All spiritual troubles fall under failure to keep the two great commandments: failure to love God or failure to love your neighbor. We saw last week that these are implicit in the two commands of 12:14, to pursue peace (second commandment) and sanctification (first commandment). The items mentioned in 12:15-17 are not exhaustive. The author is especially concerned that his readers not abandon the faith and return to Judaism under the threat of persecution. He uses Esau as a negative example of a man who abandoned his spiritual heritage for a single meal. These verses contain five common hindrances that can cause people to drop out. We need to watch for them in our own hearts, as well as in our brothers’ and sisters’ hearts.
A. We may drop out of the race because we come short of the grace of God.
The verb used here means “to fall behind to the extent of cutting oneself off from the contest” (Philip Hughes, A Commentary on the Epistle to the Hebrews [Eerdmans], p. 538, note 142). It is the same verb used in Romans 3:23, “for all have sinned and fall short of the glory of God.” The author is “not speaking of some relatively serious deficiency in the Christian life, but of the absolutely disastrous eventuality of cutting oneself off from the grace of God” (ibid.). In other words, it is a warning to those in the Hebrew church who were tempted to abandon Christianity and return to Judaism. They would come short of God’s grace in the gospel.
Those who believe that Christians can lose their salvation use this verse to support their case. But, as we saw last week, many verses in Scripture teach that God keeps all whom He saves (Phil. 1:6; John 10:27-30; Rom. 8:29-36). Salvation is not a matter of a human decision, but rather of God’s imparting spiritual life to those that were dead in their sins (Eph. 2:1-5; James 1:18). Just as those who have been born physically cannot be “unborn,” the same is true spiritually. If you are a new creature through faith in Christ, God’s power will keep you unto heaven.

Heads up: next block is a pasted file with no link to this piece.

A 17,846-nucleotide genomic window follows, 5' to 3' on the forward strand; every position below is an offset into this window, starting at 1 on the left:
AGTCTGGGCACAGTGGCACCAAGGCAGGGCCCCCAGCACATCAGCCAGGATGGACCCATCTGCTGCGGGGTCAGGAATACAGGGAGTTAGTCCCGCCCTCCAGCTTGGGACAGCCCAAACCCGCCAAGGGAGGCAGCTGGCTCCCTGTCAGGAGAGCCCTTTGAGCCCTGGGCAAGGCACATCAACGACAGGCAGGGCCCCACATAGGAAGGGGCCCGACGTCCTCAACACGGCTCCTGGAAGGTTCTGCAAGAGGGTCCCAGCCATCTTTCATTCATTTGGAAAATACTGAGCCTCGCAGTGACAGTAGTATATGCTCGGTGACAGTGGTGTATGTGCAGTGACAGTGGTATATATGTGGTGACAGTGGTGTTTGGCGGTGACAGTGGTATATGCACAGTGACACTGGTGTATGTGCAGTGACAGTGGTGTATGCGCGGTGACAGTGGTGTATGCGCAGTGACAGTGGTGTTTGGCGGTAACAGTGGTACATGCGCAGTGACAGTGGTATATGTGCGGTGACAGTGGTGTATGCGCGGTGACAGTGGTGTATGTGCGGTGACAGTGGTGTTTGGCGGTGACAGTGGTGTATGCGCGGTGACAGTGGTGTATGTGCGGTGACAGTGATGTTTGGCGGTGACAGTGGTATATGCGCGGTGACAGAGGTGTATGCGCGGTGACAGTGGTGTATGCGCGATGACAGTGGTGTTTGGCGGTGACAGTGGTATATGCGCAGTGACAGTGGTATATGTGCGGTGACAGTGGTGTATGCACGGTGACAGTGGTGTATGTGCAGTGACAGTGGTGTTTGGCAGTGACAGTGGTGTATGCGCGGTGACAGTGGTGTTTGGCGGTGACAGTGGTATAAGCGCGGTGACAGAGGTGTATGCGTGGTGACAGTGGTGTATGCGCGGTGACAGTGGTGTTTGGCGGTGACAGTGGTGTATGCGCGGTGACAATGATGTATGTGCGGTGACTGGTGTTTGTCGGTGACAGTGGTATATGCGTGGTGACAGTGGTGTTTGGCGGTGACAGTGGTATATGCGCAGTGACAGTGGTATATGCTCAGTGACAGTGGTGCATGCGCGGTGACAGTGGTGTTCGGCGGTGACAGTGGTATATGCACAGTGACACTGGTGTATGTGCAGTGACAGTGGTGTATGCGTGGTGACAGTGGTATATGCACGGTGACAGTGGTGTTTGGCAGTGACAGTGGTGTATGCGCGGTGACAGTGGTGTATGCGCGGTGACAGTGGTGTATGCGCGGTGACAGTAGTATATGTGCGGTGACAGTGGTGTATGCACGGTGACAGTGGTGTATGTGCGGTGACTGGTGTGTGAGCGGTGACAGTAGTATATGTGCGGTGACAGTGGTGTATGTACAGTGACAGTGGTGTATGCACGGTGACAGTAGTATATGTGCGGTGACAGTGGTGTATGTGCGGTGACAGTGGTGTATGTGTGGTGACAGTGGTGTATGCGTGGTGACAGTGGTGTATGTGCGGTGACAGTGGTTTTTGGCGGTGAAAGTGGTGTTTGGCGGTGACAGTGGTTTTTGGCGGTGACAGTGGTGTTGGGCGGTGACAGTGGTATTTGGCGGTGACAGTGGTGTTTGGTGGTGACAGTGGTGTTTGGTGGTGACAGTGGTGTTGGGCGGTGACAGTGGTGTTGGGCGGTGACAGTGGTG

But there is always the danger that some in the church profess to be born again, but God has never changed their hearts. It is not that they have received the grace of God in the gospel and then lose it. Rather, they fall short of attaining it in the first place. The author has warned this church of being like Israel in the wilderness. Although they had all come out of bondage in Egypt, not all were saved, and they fell in the wilderness (Heb. 3:16-18). In chapters 6:4-6 and 10:26-31, he issued strong warnings to those in the church who seemed to be believers, but in their hearts they were not truly believing and obedient.